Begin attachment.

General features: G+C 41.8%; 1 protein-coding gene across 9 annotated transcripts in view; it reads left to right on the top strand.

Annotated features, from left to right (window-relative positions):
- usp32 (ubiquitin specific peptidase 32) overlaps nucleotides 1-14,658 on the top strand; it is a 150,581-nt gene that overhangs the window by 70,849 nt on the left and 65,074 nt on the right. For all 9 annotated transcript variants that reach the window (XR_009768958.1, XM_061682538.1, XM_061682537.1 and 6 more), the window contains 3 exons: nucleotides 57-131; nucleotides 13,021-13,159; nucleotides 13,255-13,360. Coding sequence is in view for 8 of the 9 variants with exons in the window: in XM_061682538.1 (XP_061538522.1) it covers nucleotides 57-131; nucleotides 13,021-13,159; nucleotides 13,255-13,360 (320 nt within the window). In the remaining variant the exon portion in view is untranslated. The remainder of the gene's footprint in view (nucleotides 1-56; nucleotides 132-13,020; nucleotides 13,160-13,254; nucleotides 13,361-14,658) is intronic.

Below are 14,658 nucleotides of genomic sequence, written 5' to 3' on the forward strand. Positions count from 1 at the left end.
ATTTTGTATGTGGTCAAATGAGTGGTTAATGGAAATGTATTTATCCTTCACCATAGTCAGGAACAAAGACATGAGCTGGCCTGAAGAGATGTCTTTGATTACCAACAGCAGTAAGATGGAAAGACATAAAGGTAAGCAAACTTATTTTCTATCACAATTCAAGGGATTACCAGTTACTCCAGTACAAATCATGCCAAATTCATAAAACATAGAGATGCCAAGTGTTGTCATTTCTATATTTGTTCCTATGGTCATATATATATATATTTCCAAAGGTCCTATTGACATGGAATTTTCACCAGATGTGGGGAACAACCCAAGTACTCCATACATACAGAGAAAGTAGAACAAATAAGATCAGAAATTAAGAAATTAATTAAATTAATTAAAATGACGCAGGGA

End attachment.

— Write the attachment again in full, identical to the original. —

General features: G+C 41.8%; 1 protein-coding gene across 9 annotated transcripts in view; it reads left to right on the top strand.

Annotated features, from left to right (window-relative positions):
- usp32 (ubiquitin specific peptidase 32) overlaps nucleotides 1-14,658 on the top strand; it is a 150,581-nt gene that overhangs the window by 70,849 nt on the left and 65,074 nt on the right. For all 9 annotated transcript variants that reach the window (XR_009768958.1, XM_061682538.1, XM_061682537.1 and 6 more), the window contains 3 exons: nucleotides 57-131; nucleotides 13,021-13,159; nucleotides 13,255-13,360. Coding sequence is in view for 8 of the 9 variants with exons in the window: in XM_061682538.1 (XP_061538522.1) it covers nucleotides 57-131; nucleotides 13,021-13,159; nucleotides 13,255-13,360 (320 nt within the window). In the remaining variant the exon portion in view is untranslated. The remainder of the gene's footprint in view (nucleotides 1-56; nucleotides 132-13,020; nucleotides 13,160-13,254; nucleotides 13,361-14,658) is intronic.

Below are 14,658 nucleotides of genomic sequence, written 5' to 3' on the forward strand. Positions count from 1 at the left end.
ATTTTGTATGTGGTCAAATGAGTGGTTAATGGAAATGTATTTATCCTTCACCATAGTCAGGAACAAAGACATGAGCTGGCCTGAAGAGATGTCTTTGATTACCAACAGCAGTAAGATGGAAAGACATAAAGGTAAGCAAACTTATTTTCTATCACAATTCAAGGGATTACCAGTTACTCCAGTACAAATCATGCCAAATTCATAAAACATAGAGATGCCAAGTGTTGTCATTTCTATATTTGTTCCTATGGTCATATATATATATATTTCCAAAGGTCCTATTGACATGGAATTTTCACCAGATGTGGGGAACAACCCAAGTACTCCATACATACAGAGAAAGTAGAACAAATAAGATCAGAAATTAAGAAATTAATTAAATTAATTAAAATGACGCAGGGA